Among all the radical, game-changing things that David Bowie offered to the music world, he was also an artist in the purest sense of the title. Notes and melodies weren't the only thing he knew how to manipulate to change our realities: He understood how moving images, personas, even the color of his hair — and, yes, clothing — could be transformative.
The pop icon was famous for his myriad alter egos — each seemingly more radical than the last. Bowie’s artistic breakthrough came with 1972’s The Rise and Fall of Ziggy Stardust and The Spiders From Mars, an album that fostered his image as rock-star-god-meets-visiting-space-alien. An ambassador of the avant-garde and a defender of the different, his stage personas — ranging from out-of-this-world Ziggy Stardust, via Major Tom, to whimsy Thin White Duke — became the worshipped iconography of a musical genre that hung entirely upon one man.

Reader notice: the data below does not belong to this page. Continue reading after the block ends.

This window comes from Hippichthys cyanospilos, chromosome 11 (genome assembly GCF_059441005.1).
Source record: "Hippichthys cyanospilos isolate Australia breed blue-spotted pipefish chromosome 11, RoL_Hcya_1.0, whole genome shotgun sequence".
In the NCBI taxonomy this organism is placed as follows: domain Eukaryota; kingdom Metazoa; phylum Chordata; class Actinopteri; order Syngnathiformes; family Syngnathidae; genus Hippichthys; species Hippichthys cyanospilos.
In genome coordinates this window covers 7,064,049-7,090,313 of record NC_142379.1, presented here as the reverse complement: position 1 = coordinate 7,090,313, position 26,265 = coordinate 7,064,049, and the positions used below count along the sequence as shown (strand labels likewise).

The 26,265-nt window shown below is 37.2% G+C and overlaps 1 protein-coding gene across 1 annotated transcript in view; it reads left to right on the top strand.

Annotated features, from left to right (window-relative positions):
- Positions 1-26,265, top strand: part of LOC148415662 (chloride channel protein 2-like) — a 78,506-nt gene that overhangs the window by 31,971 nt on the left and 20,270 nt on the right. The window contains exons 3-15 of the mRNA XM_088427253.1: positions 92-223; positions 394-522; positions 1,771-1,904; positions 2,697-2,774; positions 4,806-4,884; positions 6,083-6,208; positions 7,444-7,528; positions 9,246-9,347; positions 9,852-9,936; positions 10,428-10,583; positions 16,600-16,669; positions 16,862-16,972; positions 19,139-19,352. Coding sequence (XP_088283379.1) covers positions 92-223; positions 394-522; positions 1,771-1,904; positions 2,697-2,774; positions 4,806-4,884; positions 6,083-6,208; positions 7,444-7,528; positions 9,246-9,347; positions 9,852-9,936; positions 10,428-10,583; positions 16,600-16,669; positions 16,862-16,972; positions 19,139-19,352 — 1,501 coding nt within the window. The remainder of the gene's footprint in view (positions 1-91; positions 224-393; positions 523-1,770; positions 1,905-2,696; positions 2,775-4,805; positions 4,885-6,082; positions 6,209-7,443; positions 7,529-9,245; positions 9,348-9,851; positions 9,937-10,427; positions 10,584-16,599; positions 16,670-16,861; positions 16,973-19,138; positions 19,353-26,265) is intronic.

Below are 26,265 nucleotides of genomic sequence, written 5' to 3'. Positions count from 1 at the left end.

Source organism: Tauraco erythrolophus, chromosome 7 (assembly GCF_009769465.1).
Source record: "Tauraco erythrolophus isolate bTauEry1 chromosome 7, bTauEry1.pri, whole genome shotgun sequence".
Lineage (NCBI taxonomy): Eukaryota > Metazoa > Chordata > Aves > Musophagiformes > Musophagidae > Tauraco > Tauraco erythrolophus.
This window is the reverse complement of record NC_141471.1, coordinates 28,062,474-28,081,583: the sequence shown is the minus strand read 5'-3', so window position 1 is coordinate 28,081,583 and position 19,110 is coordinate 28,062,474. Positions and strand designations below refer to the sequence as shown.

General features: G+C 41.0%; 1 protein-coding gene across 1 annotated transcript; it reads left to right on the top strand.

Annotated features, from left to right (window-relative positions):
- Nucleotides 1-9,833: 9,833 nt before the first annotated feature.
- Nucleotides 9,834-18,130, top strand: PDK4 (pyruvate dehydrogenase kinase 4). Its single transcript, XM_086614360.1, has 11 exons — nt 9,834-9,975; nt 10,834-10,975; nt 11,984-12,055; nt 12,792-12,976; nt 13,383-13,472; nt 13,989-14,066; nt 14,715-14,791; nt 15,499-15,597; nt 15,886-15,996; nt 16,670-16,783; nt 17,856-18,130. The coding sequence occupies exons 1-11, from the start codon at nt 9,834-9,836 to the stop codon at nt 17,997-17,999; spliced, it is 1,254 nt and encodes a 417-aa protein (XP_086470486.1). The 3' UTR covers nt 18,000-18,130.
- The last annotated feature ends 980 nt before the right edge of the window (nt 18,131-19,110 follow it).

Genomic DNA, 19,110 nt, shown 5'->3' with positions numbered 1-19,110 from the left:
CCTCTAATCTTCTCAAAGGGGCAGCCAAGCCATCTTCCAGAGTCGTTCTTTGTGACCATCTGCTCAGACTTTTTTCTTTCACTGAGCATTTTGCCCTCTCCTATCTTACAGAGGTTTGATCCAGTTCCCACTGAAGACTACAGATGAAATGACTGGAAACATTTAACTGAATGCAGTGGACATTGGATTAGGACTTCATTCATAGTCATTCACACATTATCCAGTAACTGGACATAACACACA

With his mismatched eye colors (the result of a schoolyard fight) and needlelike frame, Bowie resembled the aliens he wrote so much about; his otherness was a canvas that he used fashion to embellish. Whether it was platform boots, leotards, or buttons that were never buttoned, Bowie always rebelled against the dominant style regime, and the fashion landscape is better because of it. Cool until the end, Bowie was always well-heeled; here's a cut of his finest sartorial moments.